Wednesday, March 7, 2007

Test Your Knowledge of Global Warming

Take the Test Your Knowledge of Global Warming quiz courtesy of the National Audubon Society Website. I finally got around to watching Al Gore's An Inconvenient Truth a few nights ago so I had most of the answers fresh in my mind, but it's a good review nonetheless.

Also found in this section of the site is information about global warming's impact on wildlife and birds specifically. These include changes in migration timing, range and loss of habitat.

Here's an excerpt from the Audubon site:

Under two scenarios of global climate change, there will be major shifts in the
ranges and abundances of many of the 150 common bird species in the Eastern
United States over the next 100 years or so; 50-52% of species will decrease in
abundance by 25% or more, while 37-40% of species will exhibit range reductions
of 25% or more.

Another impact is the effect on pest outbreaks when changes in bird migration patterns cause insectivorous birds to miss the peak of seasonal bug populations.

Way back in my very first post I mentioned an old book I have that was passed down to me from my grandmother it's Chester A. Reed's Land Birds guidebook in the Bird Guide series. He hailed from Worcester, Massachusetts and the book was written in 1907. In his introduction he provides some interesting foresight into the future of bird populations and speculates as to what the causes of extinction will be. Global warming was not one of them, but it's still interesting to get the perspective of an ornithologist from that era.

He writes:

It is an undisputed fact that a great many of our birds are becoming more scarce each year, while a few are, even now, on the verge of extinction. The decrease in numbers of a few species may be attributed chiefly to the elements, such as a long-continued period of cold weather or ice storms in the winter, and rainy weather during the nesting season; however, in one way or another, and often unwittingly, man is chiefly responsible for the diminution in numbers. If I were to name the forces that work against the increase of bird life, in order of their importance, I should give them a: Man; the elements; accidents; cats; other animals; birds of prey; and snakes. I do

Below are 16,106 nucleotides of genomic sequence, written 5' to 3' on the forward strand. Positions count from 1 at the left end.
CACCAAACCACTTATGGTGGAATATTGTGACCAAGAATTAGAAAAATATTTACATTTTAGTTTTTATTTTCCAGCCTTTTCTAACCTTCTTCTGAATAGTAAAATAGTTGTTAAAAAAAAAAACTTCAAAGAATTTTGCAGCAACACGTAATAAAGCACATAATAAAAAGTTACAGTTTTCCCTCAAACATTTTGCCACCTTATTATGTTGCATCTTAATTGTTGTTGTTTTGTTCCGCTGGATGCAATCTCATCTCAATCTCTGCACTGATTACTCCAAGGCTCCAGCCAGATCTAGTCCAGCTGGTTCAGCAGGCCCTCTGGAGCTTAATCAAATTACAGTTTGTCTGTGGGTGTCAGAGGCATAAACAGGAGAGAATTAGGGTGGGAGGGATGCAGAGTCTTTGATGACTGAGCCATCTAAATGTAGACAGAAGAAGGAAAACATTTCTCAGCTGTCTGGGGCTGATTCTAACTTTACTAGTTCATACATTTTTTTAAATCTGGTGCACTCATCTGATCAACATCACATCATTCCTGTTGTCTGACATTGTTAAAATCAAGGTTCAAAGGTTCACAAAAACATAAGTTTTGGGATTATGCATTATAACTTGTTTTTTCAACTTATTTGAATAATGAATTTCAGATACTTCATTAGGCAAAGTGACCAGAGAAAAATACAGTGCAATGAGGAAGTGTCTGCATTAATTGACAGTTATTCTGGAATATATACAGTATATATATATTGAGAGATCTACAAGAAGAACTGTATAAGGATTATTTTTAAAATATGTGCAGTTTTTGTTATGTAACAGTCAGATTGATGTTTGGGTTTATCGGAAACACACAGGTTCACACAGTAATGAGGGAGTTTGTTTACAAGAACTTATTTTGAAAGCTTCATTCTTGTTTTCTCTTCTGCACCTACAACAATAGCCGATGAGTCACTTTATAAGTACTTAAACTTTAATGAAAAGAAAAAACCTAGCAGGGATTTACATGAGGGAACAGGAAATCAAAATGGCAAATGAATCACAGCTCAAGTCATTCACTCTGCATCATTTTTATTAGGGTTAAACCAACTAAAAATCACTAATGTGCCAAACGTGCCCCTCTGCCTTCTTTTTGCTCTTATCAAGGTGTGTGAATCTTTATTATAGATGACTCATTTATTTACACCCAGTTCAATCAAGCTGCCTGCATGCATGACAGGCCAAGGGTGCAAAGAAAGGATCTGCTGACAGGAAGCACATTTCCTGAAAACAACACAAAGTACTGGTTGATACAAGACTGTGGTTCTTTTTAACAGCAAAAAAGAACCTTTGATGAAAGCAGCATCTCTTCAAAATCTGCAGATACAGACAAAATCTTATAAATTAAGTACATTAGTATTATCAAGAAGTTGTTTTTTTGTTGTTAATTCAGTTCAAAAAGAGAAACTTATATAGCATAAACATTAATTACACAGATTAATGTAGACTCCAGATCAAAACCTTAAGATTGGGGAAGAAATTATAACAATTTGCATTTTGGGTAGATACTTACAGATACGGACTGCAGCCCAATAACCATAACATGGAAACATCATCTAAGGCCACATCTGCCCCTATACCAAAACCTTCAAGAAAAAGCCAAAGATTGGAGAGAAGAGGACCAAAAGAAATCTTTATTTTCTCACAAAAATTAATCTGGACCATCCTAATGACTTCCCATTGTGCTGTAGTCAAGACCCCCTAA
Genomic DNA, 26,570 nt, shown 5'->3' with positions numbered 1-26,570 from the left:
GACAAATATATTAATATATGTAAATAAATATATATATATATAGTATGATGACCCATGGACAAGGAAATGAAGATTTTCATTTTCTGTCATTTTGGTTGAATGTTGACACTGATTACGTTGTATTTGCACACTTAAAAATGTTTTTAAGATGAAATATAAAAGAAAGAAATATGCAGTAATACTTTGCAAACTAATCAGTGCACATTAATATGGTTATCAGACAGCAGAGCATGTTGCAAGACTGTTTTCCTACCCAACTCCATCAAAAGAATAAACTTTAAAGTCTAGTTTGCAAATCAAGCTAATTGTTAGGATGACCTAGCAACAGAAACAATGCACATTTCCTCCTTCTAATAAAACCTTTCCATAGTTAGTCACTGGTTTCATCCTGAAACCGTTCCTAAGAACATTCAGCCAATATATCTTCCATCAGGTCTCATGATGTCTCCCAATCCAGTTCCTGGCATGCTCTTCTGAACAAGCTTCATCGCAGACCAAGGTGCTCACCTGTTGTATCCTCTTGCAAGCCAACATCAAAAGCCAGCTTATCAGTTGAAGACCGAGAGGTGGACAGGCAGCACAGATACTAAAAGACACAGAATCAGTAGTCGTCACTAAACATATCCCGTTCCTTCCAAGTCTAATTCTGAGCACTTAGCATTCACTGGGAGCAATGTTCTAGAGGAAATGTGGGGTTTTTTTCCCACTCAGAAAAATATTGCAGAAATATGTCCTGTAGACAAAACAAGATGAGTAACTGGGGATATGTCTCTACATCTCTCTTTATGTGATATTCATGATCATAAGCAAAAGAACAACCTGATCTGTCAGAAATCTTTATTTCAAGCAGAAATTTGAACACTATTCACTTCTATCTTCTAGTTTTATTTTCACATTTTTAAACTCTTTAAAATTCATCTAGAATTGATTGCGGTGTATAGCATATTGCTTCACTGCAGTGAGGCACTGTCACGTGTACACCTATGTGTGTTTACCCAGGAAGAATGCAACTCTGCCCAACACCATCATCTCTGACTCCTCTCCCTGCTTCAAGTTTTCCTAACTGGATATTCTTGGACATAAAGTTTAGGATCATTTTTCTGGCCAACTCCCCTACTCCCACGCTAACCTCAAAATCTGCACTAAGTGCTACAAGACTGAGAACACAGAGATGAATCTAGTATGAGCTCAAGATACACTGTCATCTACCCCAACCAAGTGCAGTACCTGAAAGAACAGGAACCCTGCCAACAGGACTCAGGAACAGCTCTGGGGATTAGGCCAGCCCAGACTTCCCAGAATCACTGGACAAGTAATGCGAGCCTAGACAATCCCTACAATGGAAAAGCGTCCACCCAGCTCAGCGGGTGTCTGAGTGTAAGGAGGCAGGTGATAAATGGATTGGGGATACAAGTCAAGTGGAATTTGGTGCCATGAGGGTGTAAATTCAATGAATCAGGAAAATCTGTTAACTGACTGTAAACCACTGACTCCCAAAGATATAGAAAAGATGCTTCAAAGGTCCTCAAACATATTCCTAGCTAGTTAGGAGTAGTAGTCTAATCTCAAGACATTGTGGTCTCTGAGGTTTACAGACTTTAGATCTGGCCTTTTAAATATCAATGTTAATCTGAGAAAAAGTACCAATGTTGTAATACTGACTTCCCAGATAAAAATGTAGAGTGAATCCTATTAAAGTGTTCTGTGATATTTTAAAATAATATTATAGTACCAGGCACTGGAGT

not take into consideration the death of birds from natural causes, such as old
age and disease, for these should be counterbalances by the natural increase.

There are parts that each one of us can play in lessening the unnatural dangers that lurk along a bird's path in life. Individually, our efforts may amount to but little, perhaps the saving of the lives of two or three, or more, birds during the year, but collectively, our efforts will soon be felt in the bird-world.

He goes on to discuss the need for enforcement of game laws, the practice of farmers burning over their land in the spring, winter hardships, accidents involving steeples, lighthouses, telephone and telegraph wires, nests becoming dislodged and falling due to movement of man, cattle and horses, and even accidental death caused by fatigue while crossing large bodies of water.

Another interesting hazard he discusses is that of domesticated and feral cats. This is something I find very interesting since it had never occurred to me before, despite having grown up with a cat that was an active hunter. It seemed natural to me despite the fact that cats are an introduced species that enjoy the luxury of having a constant supply of food at home that allows them to hunt for fun, based on instinct. I found an interesting article on the subject that I'll share in my next post.

I found information about Chester A. Reed and his father, Charles K. Reed on a feather trade website. It mentions the Bird Guide that I reference above, and claims that the three-book series was popular with the amateur naturalist and even has a picture demonstrating its illustrations and layout.

If anyone has more information about the Reeds and this the Bird Guide series please let me know. I'm interested to know how many of these books are still kicking around and if they're still used (I personally have referenced it and found it to be helpful in identifying birds).

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